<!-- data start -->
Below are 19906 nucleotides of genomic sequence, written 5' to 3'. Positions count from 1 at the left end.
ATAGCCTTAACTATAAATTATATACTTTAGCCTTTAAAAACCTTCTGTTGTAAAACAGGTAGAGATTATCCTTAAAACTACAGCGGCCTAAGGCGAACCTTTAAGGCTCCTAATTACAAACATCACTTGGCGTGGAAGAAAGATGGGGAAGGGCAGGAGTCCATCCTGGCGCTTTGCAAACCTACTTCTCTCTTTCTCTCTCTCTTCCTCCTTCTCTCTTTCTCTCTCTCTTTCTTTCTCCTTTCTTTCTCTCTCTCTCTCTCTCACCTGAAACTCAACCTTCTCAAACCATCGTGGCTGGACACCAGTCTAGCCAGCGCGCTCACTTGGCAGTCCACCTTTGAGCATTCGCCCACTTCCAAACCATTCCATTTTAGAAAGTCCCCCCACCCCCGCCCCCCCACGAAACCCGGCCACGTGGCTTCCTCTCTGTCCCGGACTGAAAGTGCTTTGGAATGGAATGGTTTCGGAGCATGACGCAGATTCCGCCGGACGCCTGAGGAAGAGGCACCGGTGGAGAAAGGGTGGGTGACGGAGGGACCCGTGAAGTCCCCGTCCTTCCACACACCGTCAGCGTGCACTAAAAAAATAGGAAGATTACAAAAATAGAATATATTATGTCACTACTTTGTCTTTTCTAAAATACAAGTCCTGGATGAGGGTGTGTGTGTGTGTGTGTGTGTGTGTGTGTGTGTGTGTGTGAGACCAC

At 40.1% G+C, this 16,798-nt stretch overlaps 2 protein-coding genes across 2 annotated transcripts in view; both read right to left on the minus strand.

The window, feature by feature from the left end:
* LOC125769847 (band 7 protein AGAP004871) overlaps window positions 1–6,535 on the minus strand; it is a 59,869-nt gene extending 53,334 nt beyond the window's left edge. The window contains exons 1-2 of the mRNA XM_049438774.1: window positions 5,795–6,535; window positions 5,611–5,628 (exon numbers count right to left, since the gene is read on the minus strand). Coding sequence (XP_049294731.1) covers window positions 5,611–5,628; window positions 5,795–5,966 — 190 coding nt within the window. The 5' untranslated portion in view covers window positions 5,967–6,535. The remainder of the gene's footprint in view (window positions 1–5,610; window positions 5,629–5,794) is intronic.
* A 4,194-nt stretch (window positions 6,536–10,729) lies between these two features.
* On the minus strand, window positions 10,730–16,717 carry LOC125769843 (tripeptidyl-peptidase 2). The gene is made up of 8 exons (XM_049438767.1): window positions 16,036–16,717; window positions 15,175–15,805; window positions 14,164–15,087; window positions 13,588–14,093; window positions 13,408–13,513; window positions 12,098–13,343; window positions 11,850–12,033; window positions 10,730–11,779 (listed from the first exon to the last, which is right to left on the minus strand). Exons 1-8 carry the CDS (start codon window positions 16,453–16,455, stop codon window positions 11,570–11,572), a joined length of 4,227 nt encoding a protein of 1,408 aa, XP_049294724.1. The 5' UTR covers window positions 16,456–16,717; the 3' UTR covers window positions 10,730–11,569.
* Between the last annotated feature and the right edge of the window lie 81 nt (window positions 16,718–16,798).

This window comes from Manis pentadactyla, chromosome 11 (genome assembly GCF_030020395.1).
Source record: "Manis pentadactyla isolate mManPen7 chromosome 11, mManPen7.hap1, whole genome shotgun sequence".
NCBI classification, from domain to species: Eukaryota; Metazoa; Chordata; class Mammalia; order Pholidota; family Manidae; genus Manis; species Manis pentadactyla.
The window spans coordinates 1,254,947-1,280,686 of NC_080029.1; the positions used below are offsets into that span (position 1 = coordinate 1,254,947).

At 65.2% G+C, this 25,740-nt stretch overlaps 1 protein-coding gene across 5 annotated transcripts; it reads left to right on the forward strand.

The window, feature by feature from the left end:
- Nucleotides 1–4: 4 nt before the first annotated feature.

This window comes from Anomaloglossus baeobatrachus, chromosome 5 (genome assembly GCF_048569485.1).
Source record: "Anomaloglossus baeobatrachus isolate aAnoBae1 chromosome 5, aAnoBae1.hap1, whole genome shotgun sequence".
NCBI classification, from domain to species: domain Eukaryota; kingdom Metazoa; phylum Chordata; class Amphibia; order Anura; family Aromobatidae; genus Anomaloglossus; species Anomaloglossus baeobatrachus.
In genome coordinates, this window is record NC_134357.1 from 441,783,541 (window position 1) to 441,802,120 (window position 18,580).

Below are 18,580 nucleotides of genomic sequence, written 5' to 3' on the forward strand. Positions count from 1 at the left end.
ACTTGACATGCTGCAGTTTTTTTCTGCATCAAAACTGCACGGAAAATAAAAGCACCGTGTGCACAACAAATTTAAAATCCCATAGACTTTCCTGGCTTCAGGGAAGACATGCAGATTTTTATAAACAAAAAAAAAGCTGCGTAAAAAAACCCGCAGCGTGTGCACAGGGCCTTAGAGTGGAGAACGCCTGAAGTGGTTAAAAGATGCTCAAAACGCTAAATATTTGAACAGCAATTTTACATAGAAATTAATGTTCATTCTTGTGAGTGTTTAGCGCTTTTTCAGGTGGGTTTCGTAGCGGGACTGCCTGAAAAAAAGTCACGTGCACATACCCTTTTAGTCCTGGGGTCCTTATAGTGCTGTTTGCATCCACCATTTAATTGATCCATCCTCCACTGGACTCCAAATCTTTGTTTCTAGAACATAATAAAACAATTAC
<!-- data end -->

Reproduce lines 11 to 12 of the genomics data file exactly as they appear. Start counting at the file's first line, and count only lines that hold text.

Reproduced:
NCBI classification, from domain to species: Eukaryota; Metazoa; Chordata; class Mammalia; order Pholidota; family Manidae; genus Manis; species Manis pentadactyla.
The window spans coordinates 1,254,947-1,280,686 of NC_080029.1; the positions used below are offsets into that span (position 1 = coordinate 1,254,947).